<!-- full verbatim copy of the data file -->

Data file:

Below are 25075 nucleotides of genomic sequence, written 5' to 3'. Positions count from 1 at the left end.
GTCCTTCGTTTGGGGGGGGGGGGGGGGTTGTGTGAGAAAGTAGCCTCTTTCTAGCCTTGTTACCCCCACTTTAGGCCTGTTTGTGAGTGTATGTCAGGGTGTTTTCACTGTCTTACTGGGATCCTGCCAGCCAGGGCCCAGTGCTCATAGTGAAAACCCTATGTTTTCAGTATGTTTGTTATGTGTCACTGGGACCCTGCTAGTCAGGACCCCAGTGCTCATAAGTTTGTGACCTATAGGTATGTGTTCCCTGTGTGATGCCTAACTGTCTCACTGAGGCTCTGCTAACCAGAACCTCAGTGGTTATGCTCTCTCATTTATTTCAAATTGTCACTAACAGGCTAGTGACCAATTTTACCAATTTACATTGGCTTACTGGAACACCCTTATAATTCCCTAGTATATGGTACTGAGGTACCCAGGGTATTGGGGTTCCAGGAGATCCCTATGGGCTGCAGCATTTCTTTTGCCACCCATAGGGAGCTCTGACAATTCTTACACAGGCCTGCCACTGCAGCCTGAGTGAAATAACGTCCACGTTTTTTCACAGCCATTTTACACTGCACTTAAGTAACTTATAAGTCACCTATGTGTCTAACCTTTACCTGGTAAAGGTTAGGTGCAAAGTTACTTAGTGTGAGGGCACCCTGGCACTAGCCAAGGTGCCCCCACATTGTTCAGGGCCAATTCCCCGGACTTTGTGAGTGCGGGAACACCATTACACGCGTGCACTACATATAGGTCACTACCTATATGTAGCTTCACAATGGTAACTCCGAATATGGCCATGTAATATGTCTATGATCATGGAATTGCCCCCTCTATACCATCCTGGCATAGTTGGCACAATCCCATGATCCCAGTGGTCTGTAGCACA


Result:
Below are 25075 nucleotides of genomic sequence, written 5' to 3'. Positions count from 1 at the left end.
GTCCTTCGTTTGGGGGGGGGGGGGGGGTTGTGTGAGAAAGTAGCCTCTTTCTAGCCTTGTTACCCCCACTTTAGGCCTGTTTGTGAGTGTATGTCAGGGTGTTTTCACTGTCTTACTGGGATCCTGCCAGCCAGGGCCCAGTGCTCATAGTGAAAACCCTATGTTTTCAGTATGTTTGTTATGTGTCACTGGGACCCTGCTAGTCAGGACCCCAGTGCTCATAAGTTTGTGACCTATAGGTATGTGTTCCCTGTGTGATGCCTAACTGTCTCACTGAGGCTCTGCTAACCAGAACCTCAGTGGTTATGCTCTCTCATTTATTTCAAATTGTCACTAACAGGCTAGTGACCAATTTTACCAATTTACATTGGCTTACTGGAACACCCTTATAATTCCCTAGTATATGGTACTGAGGTACCCAGGGTATTGGGGTTCCAGGAGATCCCTATGGGCTGCAGCATTTCTTTTGCCACCCATAGGGAGCTCTGACAATTCTTACACAGGCCTGCCACTGCAGCCTGAGTGAAATAACGTCCACGTTTTTTCACAGCCATTTTACACTGCACTTAAGTAACTTATAAGTCACCTATGTGTCTAACCTTTACCTGGTAAAGGTTAGGTGCAAAGTTACTTAGTGTGAGGGCACCCTGGCACTAGCCAAGGTGCCCCCACATTGTTCAGGGCCAATTCCCCGGACTTTGTGAGTGCGGGAACACCATTACACGCGTGCACTACATATAGGTCACTACCTATATGTAGCTTCACAATGGTAACTCCGAATATGGCCATGTAATATGTCTATGATCATGGAATTGCCCCCTCTATACCATCCTGGCATAGTTGGCACAATCCCATGATCCCAGTGGTCTGTAGCACA